Bye bye, Baghdad, next stop . . . France!


The transatlantic “discourse war” between certain Americans and French poses an intriguing problem for international security. The Anti-France Coalition, mostly American neo-conservatives, mobilizes “freedom fries” and wine selection to signal its contempt. Talk shows mock the “French surrender strategy,” as well as the ingratitude of a country saved in two big wars by American heroism. They suggest the real French motive for opposing the U.S. on Iraq must be “corporate interests.”

The French have retaliated with a veiled assassination threat to ship pretzels to our president. (See for details.) One wonders how far the conflict might escalate. France possesses weapons of mass destruction, so it poses a national security risk. There’s no need for weapons inspectors to search for a secret stockpile under the Statue of Liberty — we know they have nukes, and we know they might use them. Wouldn’t the French people welcome our soldiers were we to liberate them from their “effeminate” elitist masters and their existentialist gibberish?

Ironies aside, American conservatives abhor the notion of Europe acquiring an independent military force. John Bolton likened this proposal to a “dagger at the heart of NATO.” Simultaneously, American conservatives mock Europe for lacking an effective military and leaving brave Americans (and their British mascots) to do the world’s fighting while Europeans reap the benefits of Pax Americana purchased by our sacrifice. Europeans unfairly reject the Procrustean dilemma we offer them: recall that generous host who not only offered his own bed to guests, but enhanced their sleeping comfort by stretching out guests who were too short, and lopping off the heads of guests who were too tall. To America, any independent “Old Europe” security force is either too small or too large. It must be stretched or chopped to comply with our specifications. They should rest more easily knowing that we keep them safe and butt out of our business with Iraq.

The real issue is the “independence” of a European security force: if it is not under NATO (read: American) control, then it is automatically against NATO. The proof that this is a plot against America is the fact that the French support it. Harvard-trained legal reasoning, career ambitions, and American patriotism seem to demand accepting this evidence as conclusive. My colleagues, by virtue of being here, are intelligent, so when they make this argument, it must be true. Likewise, the insidious Old Europe alliance, the international human rights agenda, and all those goofy treaties that unpatriotic elites work so hard to shackle America with — all of this is part of a plot against American sovereignty.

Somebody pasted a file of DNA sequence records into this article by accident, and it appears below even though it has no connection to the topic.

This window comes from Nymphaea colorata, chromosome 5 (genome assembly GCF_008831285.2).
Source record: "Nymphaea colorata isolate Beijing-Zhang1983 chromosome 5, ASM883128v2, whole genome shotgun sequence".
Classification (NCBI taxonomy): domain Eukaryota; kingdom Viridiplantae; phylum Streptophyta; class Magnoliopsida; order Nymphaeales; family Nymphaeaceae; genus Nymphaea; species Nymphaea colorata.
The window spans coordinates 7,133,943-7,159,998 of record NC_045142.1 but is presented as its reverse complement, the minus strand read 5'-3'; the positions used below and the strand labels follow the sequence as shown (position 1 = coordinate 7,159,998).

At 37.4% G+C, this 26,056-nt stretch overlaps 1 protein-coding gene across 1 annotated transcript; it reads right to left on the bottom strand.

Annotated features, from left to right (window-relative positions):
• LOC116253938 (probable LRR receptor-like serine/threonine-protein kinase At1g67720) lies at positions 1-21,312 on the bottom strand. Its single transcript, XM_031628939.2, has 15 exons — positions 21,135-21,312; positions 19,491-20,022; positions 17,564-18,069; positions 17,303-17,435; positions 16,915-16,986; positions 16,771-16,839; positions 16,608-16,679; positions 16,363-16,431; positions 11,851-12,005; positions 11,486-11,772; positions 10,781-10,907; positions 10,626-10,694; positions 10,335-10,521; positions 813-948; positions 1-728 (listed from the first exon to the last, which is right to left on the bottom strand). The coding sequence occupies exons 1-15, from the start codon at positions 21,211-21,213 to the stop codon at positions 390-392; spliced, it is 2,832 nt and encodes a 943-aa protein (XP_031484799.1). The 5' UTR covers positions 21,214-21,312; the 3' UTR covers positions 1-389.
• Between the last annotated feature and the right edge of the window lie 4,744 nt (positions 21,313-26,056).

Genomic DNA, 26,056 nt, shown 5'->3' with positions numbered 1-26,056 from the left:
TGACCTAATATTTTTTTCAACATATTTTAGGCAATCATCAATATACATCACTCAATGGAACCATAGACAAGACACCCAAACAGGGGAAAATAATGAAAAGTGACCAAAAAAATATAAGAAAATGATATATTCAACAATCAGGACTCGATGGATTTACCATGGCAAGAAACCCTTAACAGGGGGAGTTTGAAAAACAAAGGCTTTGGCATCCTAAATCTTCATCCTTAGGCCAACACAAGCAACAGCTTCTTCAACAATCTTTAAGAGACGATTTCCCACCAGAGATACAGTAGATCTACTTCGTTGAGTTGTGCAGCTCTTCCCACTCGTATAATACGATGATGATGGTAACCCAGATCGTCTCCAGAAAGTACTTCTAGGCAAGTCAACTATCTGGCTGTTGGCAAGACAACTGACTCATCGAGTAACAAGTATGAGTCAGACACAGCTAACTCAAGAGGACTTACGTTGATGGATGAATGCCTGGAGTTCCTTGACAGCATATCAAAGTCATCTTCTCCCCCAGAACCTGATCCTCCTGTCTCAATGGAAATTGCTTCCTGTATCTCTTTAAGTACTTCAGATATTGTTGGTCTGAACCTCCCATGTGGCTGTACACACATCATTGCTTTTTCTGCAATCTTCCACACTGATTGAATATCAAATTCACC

Though it sounds unpatriotic, isn’t it possible France has a valid perspective on the dangers of “liberating” people from oppressive leaders? Along with the British, they liberated Syrians, Lebanese, Iraqis and everyone else in the Middle East from Turkish tyrants and Arab autocrats. They built schools, hospitals, canals, roads, oil fields and proto-democratic governments. They did all the democracy-building activities America now contemplates. Look how tranquil the Middle East has become as a result (but maybe those devious Europeans planned it that way eighty-some years ago in order to threaten America).I apologize for the inappropriate analogy (and hope nobody mistakenly reads this to suggest that Bush = Napoleon). American democracy-building today is obviously distinguishable from earlier European efforts. It is superior, first, because it is American, rather than French. Second, because, well, just because. Bush is much taller than Napoleon. Republics don’t become empires. It’s just different. The next time I hear an LL.M. criticize American policy, which he obviously knows nothing about (even though, since they’re also at Harvard, they must be intelligent), I’ll consider joining the Coalition to Defend America. I’ll be prepared for action should those pesky Parisians carry out their pretzel plot. After all, the French elites have as much authority to critique our culture (De Tocqueville be damned) as, well, Harvard-trained elites had to criticize Southern civil rights culture in an earlier era. On Iraq, the French are wrong and we are right. They are not with us, so they are against us. If they are against us and have weapons of mass destruction, then we must invade. Instituting regime change now, rather than later, will save American lives.

So let’s go to war. I’ll bring the freedom fries.

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